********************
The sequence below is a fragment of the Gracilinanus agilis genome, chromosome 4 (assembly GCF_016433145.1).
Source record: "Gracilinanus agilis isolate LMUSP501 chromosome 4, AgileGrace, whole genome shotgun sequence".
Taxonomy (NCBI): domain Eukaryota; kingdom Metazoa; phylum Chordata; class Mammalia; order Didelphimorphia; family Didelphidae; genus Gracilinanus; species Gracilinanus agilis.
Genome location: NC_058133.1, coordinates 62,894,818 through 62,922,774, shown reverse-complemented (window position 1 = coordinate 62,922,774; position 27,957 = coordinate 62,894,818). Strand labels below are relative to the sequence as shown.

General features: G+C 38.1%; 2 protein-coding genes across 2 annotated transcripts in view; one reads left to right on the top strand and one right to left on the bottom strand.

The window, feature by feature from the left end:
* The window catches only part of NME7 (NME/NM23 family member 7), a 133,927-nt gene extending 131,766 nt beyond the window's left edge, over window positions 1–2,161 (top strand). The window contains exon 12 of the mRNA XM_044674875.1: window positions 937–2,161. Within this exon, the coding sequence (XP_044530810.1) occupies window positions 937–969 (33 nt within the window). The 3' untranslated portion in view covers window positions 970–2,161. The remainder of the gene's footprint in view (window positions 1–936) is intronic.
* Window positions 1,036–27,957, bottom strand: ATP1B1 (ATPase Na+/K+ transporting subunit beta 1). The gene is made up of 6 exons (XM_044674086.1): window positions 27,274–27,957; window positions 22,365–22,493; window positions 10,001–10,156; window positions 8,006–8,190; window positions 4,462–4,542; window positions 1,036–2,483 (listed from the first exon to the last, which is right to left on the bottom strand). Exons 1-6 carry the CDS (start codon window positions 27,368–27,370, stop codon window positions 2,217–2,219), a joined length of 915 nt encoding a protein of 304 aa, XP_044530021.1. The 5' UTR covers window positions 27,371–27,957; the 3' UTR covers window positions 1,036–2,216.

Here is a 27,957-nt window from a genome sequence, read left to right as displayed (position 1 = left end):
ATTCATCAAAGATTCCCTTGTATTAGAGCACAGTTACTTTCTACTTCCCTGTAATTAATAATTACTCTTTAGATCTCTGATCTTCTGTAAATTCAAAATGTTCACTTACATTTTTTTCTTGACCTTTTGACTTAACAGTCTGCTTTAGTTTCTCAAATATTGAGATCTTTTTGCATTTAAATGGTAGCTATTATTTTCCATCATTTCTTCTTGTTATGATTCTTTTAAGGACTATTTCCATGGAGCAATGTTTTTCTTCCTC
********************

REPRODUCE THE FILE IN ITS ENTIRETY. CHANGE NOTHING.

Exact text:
The sequence below is a fragment of the Gracilinanus agilis genome, chromosome 4 (assembly GCF_016433145.1).
Source record: "Gracilinanus agilis isolate LMUSP501 chromosome 4, AgileGrace, whole genome shotgun sequence".
Taxonomy (NCBI): domain Eukaryota; kingdom Metazoa; phylum Chordata; class Mammalia; order Didelphimorphia; family Didelphidae; genus Gracilinanus; species Gracilinanus agilis.
Genome location: NC_058133.1, coordinates 62,894,818 through 62,922,774, shown reverse-complemented (window position 1 = coordinate 62,922,774; position 27,957 = coordinate 62,894,818). Strand labels below are relative to the sequence as shown.

General features: G+C 38.1%; 2 protein-coding genes across 2 annotated transcripts in view; one reads left to right on the top strand and one right to left on the bottom strand.

The window, feature by feature from the left end:
* The window catches only part of NME7 (NME/NM23 family member 7), a 133,927-nt gene extending 131,766 nt beyond the window's left edge, over window positions 1–2,161 (top strand). The window contains exon 12 of the mRNA XM_044674875.1: window positions 937–2,161. Within this exon, the coding sequence (XP_044530810.1) occupies window positions 937–969 (33 nt within the window). The 3' untranslated portion in view covers window positions 970–2,161. The remainder of the gene's footprint in view (window positions 1–936) is intronic.
* Window positions 1,036–27,957, bottom strand: ATP1B1 (ATPase Na+/K+ transporting subunit beta 1). The gene is made up of 6 exons (XM_044674086.1): window positions 27,274–27,957; window positions 22,365–22,493; window positions 10,001–10,156; window positions 8,006–8,190; window positions 4,462–4,542; window positions 1,036–2,483 (listed from the first exon to the last, which is right to left on the bottom strand). Exons 1-6 carry the CDS (start codon window positions 27,368–27,370, stop codon window positions 2,217–2,219), a joined length of 915 nt encoding a protein of 304 aa, XP_044530021.1. The 5' UTR covers window positions 27,371–27,957; the 3' UTR covers window positions 1,036–2,216.

Here is a 27,957-nt window from a genome sequence, read left to right as displayed (position 1 = left end):
ATTCATCAAAGATTCCCTTGTATTAGAGCACAGTTACTTTCTACTTCCCTGTAATTAATAATTACTCTTTAGATCTCTGATCTTCTGTAAATTCAAAATGTTCACTTACATTTTTTTCTTGACCTTTTGACTTAACAGTCTGCTTTAGTTTCTCAAATATTGAGATCTTTTTGCATTTAAATGGTAGCTATTATTTTCCATCATTTCTTCTTGTTATGATTCTTTTAAGGACTATTTCCATGGAGCAATGTTTTTCTTCCTC